First-rate advice to cut your overheads

As UK firms begin to receive business rates bills for the new financial year, there are ways to make savings.

Annual business rates liability is calculated by multiplying a property’s rateable value (RV), as set in 2000, by the rate in the pound. The rate poundages for the coming financial year have been set at £0.43 for England, £0.42 for Wales and £0.47 (or £0.46 for RVs below £10,000) for Scotland.

The government has introduced transitional phasing for the 2000 Revaluation, which caps excessive increases or decreases year-on-year by set percentages plus inflation. The table below summarises the figures for the 2001/02 financial year. The local authority applies these figures to the rates bills but the ratepayer is advised to double-check the calculations.

There are a number of ways to lessen the rates burden, depending on the property portfolio. Up to 100% savings can be gained on surplus accommodation. Companies can request a different assessment of unused areas or apply for discretionary relief. In some cases, it is vital to inform the local council prior to the start of the next financial year to maximise the benefit.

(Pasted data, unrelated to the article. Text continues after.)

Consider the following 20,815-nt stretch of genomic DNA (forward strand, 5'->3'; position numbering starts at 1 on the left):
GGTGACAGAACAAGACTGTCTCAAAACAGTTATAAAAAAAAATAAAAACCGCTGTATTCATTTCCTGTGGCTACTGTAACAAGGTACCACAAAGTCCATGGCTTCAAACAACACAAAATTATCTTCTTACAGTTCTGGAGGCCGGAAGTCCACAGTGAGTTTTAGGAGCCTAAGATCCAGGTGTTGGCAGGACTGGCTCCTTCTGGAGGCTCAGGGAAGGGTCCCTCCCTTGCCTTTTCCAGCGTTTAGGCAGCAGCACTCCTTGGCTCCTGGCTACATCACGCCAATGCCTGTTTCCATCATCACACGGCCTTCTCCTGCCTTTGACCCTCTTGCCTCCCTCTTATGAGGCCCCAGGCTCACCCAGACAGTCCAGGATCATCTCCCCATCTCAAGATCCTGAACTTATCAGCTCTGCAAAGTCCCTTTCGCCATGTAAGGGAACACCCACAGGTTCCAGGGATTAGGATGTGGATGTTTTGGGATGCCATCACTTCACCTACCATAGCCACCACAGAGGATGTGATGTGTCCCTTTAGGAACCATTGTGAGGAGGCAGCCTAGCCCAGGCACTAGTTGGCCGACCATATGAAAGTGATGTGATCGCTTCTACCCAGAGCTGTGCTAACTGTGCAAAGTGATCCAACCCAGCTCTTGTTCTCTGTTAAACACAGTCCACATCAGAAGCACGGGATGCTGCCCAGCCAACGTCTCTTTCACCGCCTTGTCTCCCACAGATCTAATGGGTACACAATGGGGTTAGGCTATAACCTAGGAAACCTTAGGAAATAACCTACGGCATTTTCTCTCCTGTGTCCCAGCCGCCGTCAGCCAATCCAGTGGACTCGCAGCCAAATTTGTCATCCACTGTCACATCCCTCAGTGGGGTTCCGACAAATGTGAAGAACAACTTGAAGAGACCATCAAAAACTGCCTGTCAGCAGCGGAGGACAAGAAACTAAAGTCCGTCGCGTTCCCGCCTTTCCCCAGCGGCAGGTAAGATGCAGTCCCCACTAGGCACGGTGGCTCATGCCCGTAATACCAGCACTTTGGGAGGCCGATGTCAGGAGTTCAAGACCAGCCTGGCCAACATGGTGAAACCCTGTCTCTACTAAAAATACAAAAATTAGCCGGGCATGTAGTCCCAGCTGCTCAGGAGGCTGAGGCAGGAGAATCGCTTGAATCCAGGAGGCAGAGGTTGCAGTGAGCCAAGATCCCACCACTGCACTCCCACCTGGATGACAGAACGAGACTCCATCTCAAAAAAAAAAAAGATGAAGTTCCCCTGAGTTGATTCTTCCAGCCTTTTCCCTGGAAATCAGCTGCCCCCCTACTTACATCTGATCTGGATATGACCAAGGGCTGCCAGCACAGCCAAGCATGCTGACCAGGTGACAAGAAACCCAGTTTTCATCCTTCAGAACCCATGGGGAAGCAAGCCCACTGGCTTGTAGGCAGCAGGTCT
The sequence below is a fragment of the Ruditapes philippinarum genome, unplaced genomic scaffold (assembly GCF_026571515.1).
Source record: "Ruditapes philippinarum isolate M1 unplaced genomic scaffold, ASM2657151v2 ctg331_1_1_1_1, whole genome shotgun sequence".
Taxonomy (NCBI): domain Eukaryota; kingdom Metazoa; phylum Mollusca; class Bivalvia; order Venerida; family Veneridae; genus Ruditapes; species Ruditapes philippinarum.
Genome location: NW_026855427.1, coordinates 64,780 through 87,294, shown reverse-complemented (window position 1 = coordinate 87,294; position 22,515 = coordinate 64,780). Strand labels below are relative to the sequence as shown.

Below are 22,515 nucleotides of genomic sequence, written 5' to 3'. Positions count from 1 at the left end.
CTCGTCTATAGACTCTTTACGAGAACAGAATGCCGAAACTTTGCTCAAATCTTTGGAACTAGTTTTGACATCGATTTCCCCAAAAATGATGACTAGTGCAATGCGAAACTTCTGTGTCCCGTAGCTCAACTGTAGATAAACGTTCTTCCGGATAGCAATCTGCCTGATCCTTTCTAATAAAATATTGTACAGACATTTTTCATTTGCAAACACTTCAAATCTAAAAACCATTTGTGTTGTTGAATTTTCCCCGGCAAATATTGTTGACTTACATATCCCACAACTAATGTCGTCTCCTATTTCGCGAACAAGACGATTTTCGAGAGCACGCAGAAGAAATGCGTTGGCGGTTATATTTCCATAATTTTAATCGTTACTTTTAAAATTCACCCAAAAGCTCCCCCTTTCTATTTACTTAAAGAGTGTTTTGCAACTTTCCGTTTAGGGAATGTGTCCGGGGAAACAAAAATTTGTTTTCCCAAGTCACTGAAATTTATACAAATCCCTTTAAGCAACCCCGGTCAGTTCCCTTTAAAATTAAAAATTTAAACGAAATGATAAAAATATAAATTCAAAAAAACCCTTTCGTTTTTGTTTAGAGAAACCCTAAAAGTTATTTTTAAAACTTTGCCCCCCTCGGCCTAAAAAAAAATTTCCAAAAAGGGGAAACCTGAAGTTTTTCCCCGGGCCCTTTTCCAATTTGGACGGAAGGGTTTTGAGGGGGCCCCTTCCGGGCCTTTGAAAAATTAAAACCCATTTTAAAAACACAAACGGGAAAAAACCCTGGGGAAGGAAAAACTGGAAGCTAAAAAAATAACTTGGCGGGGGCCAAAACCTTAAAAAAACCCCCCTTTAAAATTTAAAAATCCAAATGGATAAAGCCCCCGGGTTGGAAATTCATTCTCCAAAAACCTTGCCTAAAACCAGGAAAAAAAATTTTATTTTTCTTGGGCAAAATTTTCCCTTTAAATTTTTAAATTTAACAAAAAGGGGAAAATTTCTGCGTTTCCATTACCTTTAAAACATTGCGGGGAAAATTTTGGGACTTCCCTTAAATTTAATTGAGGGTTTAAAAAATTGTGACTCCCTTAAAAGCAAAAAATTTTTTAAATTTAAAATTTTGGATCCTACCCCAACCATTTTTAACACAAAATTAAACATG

Qualification for relief will depend on where the vacant area is in relation to the retained area, how it is segregated and how long it has been unused.

Only properties used for manufacturing or storage will attract 100% relief while vacant. Most other property types will be granted 50% relief, after an initial three-month period at 100%.

As the granting of relief can be discretionary, a rating specialist’s advice can improve the strength of your case. This is important to consider because, once the decision is made, there is no right of appeal.

For example, a factory in Eastleigh was due to close for redevelopment after moving to a new site and sought advice on its business rates liability. Manipulation of the rates payable on the gradual vacation of the old site and occupation of the new site saved an estimated £200,000.

It is important to check the feasibility of an appeal by comparing possible savings with the costs of clearing designated areas.

The engineering industry may be affected by proposals for local authorities to ‘top up’ the nationally set rate in the pound by up to 5%. In a survey backed by Fuller Peiser late last year, 93% of respondents opposed such a change. Companies should look out for further developments and assess the impact such a move could have on their businesses.